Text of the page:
• Until now, only the natural cork stopper has been able to provide this perfect balance, allowing for the consistent, slow oxygen transfer to enable the correct evolution of wine and the formation of tertiary-aged characters.

By Martin Reyes, MW, Reyes Wine Group – Owner

A first-generation American, Martin is the first Master of Wine of Mexican descent. With a prolific career as a buyer, importer, educator, speaker, judge, writer, and winemaker, he has held influential roles in many sectors of the industry. Martin’s wine story began with an over-indulgent dinner while studying in Paris as a Stanford undergraduate and, by 2003, he was stocking shelves at K&L Wine Merchants in California. After managing St. Helena Wine Center for several years, Martin was hired as the principal buyer & importer for prominent wine club programs for partners such as The New York Times, Food & Wine Magazine, and Williams-Sonoma. In 2015, he was named one of Wine Enthusiast’s Top Forty under Forty Tastemakers. That same year, he worked the harvest at Salomon Undhof in Austria.

Today, Martin is General Manager for Sonoma-based Peter Paul Wines, works closely with Spottswoode Estate on climate action & sustainability initiatives, and consults across the full wine supply chain. Clients have included Vice Versa Wines, Copa Fina Wine Imports, and Vivino.com. He launched Reyes Selections in 2018, a small portfolio of his favorite producers, singled out from years spent sourcing wines globally for the US market.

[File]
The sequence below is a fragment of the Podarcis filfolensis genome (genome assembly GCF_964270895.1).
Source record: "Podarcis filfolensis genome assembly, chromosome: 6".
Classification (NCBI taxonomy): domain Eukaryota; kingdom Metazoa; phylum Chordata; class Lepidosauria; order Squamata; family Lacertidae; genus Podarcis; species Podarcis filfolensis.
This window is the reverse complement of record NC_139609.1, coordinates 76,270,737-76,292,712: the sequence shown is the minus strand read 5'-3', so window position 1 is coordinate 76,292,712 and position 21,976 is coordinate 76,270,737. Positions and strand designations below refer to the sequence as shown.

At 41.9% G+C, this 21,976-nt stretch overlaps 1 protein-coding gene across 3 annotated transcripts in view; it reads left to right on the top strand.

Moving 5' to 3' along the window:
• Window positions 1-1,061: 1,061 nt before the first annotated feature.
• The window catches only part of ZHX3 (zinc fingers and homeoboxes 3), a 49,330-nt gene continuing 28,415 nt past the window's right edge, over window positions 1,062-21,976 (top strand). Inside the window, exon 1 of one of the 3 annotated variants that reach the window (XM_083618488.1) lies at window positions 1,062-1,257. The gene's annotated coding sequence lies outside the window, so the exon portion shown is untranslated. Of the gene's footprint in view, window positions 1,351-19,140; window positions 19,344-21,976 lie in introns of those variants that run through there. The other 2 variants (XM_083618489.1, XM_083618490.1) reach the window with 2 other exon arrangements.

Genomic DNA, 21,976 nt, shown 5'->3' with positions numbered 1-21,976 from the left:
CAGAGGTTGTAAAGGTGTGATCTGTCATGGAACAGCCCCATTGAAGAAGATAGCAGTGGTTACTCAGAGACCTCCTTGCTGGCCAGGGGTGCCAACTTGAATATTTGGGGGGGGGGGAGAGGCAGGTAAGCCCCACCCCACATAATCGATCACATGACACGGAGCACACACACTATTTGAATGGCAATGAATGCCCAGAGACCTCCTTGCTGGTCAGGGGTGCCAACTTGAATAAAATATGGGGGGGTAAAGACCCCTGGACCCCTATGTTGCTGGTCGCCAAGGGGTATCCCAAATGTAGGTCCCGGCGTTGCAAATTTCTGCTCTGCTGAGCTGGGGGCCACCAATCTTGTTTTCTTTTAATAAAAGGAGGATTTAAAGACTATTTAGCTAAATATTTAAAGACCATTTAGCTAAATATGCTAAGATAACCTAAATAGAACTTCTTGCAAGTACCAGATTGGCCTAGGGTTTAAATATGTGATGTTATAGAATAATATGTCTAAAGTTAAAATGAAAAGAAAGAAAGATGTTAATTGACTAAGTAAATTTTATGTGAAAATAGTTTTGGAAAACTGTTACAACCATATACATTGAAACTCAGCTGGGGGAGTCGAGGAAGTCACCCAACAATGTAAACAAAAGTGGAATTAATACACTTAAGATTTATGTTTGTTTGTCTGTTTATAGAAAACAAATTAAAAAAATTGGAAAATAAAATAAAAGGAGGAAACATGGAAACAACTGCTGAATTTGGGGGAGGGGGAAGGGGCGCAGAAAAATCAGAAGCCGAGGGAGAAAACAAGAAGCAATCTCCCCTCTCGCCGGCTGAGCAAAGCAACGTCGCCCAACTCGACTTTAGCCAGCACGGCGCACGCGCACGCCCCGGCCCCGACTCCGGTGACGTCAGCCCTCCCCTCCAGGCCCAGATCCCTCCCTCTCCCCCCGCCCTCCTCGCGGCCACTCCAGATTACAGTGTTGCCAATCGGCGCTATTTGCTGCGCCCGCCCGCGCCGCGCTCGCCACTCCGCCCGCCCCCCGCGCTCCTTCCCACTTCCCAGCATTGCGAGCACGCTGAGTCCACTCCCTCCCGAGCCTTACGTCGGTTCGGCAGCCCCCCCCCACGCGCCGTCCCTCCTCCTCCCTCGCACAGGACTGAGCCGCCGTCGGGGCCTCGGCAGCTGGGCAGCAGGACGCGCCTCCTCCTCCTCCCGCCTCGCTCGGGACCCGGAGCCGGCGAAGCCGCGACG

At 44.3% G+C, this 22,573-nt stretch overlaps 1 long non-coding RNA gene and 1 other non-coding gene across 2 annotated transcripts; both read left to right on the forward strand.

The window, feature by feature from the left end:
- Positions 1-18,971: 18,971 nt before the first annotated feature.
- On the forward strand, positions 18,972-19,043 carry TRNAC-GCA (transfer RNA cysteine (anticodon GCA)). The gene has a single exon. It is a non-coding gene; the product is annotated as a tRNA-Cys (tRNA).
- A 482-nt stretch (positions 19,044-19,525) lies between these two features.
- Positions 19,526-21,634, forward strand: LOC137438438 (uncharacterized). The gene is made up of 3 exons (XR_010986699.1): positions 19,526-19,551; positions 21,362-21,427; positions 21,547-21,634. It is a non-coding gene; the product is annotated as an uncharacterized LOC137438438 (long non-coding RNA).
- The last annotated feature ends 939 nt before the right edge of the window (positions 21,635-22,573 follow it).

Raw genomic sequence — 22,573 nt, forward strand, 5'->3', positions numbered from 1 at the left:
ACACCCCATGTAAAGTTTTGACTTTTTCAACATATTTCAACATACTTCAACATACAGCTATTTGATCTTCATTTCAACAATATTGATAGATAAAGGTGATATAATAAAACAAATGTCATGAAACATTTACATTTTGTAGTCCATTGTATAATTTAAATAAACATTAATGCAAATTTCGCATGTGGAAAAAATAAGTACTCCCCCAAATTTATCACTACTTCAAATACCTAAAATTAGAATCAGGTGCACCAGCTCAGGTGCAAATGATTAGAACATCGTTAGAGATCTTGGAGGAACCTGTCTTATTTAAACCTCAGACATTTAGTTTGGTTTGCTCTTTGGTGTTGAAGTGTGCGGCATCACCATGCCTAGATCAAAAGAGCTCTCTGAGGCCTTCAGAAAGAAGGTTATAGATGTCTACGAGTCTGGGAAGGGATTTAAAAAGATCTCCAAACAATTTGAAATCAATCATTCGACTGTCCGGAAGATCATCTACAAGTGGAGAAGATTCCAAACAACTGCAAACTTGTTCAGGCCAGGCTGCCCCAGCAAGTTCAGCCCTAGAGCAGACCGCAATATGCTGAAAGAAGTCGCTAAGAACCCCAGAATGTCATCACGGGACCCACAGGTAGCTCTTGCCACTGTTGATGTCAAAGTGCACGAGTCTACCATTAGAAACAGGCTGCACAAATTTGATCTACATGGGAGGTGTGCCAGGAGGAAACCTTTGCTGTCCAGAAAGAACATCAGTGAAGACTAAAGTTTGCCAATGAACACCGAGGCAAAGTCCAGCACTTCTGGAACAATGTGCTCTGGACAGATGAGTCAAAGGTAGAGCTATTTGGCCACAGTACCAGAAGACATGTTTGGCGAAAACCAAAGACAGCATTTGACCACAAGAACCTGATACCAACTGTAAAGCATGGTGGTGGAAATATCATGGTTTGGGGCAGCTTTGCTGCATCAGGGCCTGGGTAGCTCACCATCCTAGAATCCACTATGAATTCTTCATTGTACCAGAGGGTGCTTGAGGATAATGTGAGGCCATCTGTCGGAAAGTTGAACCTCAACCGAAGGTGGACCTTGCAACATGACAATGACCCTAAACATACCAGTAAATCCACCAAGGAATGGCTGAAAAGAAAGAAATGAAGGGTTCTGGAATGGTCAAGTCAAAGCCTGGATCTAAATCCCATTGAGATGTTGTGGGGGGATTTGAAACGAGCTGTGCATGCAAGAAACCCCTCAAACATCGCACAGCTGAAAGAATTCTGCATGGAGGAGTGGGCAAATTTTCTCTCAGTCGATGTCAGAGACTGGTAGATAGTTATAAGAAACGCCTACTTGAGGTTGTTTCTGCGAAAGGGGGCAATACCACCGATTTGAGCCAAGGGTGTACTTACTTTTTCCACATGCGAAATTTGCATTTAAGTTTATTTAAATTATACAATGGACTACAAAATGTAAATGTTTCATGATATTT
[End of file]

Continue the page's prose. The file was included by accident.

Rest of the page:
An internationally recognized wine professional and speaker, Martin has judged at Texsom International Wine Awards, International Wine Challenge (Panel Chair), Decanter World Wine Awards, USA Wine Ratings, Concours Mondial de Bruxelles, and Taittinger Sommelier d’Or Competition, Mexico; and most recently, the James Beard Foundation, and recently won Best Paper Award at the AAWE Conference, Vienna 2019 for his research in wine purchasing behavior. He is a Speaker/Moderator & Organizer for IBWSS, Porto Protocol, Green Wine Future, and 2022 Napa THRIVES Symposium as well as co-hosts  the James-Beard award-winning podcast, The Four Top.